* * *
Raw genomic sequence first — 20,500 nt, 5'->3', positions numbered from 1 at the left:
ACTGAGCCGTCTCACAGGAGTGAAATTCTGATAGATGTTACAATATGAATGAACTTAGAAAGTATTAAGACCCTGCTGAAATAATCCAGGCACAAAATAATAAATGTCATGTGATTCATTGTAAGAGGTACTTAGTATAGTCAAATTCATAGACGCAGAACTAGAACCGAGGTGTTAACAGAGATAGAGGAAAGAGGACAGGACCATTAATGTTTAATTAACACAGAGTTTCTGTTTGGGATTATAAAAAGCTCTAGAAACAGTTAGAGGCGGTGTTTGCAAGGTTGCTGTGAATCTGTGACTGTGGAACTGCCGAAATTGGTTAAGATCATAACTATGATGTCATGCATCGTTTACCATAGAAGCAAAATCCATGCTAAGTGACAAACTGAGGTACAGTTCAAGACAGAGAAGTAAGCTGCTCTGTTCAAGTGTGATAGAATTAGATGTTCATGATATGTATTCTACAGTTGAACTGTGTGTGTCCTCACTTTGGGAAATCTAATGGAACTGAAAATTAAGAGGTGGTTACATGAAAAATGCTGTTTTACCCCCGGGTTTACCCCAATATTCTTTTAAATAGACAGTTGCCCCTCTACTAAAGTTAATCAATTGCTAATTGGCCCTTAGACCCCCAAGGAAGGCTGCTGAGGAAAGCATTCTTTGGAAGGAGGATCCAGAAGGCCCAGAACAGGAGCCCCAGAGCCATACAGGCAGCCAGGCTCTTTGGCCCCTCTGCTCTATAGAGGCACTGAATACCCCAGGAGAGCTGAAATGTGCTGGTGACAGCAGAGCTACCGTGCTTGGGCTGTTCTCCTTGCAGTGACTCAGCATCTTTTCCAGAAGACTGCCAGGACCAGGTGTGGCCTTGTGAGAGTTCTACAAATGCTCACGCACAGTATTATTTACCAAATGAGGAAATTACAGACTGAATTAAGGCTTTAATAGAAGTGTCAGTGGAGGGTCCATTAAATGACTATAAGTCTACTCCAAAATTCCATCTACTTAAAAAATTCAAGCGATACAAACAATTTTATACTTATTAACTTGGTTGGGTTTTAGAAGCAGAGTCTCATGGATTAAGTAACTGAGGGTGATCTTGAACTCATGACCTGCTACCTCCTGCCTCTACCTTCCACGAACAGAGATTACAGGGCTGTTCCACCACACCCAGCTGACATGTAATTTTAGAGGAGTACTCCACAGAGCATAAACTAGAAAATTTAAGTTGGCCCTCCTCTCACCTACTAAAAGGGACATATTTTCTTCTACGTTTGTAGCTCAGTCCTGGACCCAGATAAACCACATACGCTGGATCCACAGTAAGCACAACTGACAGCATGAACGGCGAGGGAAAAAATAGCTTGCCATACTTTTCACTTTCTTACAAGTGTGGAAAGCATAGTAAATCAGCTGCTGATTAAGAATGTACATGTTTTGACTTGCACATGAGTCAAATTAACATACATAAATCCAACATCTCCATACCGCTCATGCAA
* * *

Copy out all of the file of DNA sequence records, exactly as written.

Raw genomic sequence first — 20,500 nt, 5'->3', positions numbered from 1 at the left:
ACTGAGCCGTCTCACAGGAGTGAAATTCTGATAGATGTTACAATATGAATGAACTTAGAAAGTATTAAGACCCTGCTGAAATAATCCAGGCACAAAATAATAAATGTCATGTGATTCATTGTAAGAGGTACTTAGTATAGTCAAATTCATAGACGCAGAACTAGAACCGAGGTGTTAACAGAGATAGAGGAAAGAGGACAGGACCATTAATGTTTAATTAACACAGAGTTTCTGTTTGGGATTATAAAAAGCTCTAGAAACAGTTAGAGGCGGTGTTTGCAAGGTTGCTGTGAATCTGTGACTGTGGAACTGCCGAAATTGGTTAAGATCATAACTATGATGTCATGCATCGTTTACCATAGAAGCAAAATCCATGCTAAGTGACAAACTGAGGTACAGTTCAAGACAGAGAAGTAAGCTGCTCTGTTCAAGTGTGATAGAATTAGATGTTCATGATATGTATTCTACAGTTGAACTGTGTGTGTCCTCACTTTGGGAAATCTAATGGAACTGAAAATTAAGAGGTGGTTACATGAAAAATGCTGTTTTACCCCCGGGTTTACCCCAATATTCTTTTAAATAGACAGTTGCCCCTCTACTAAAGTTAATCAATTGCTAATTGGCCCTTAGACCCCCAAGGAAGGCTGCTGAGGAAAGCATTCTTTGGAAGGAGGATCCAGAAGGCCCAGAACAGGAGCCCCAGAGCCATACAGGCAGCCAGGCTCTTTGGCCCCTCTGCTCTATAGAGGCACTGAATACCCCAGGAGAGCTGAAATGTGCTGGTGACAGCAGAGCTACCGTGCTTGGGCTGTTCTCCTTGCAGTGACTCAGCATCTTTTCCAGAAGACTGCCAGGACCAGGTGTGGCCTTGTGAGAGTTCTACAAATGCTCACGCACAGTATTATTTACCAAATGAGGAAATTACAGACTGAATTAAGGCTTTAATAGAAGTGTCAGTGGAGGGTCCATTAAATGACTATAAGTCTACTCCAAAATTCCATCTACTTAAAAAATTCAAGCGATACAAACAATTTTATACTTATTAACTTGGTTGGGTTTTAGAAGCAGAGTCTCATGGATTAAGTAACTGAGGGTGATCTTGAACTCATGACCTGCTACCTCCTGCCTCTACCTTCCACGAACAGAGATTACAGGGCTGTTCCACCACACCCAGCTGACATGTAATTTTAGAGGAGTACTCCACAGAGCATAAACTAGAAAATTTAAGTTGGCCCTCCTCTCACCTACTAAAAGGGACATATTTTCTTCTACGTTTGTAGCTCAGTCCTGGACCCAGATAAACCACATACGCTGGATCCACAGTAAGCACAACTGACAGCATGAACGGCGAGGGAAAAAATAGCTTGCCATACTTTTCACTTTCTTACAAGTGTGGAAAGCATAGTAAATCAGCTGCTGATTAAGAATGTACATGTTTTGACTTGCACATGAGTCAAATTAACATACATAAATCCAACATCTCCATACCGCTCATGCAA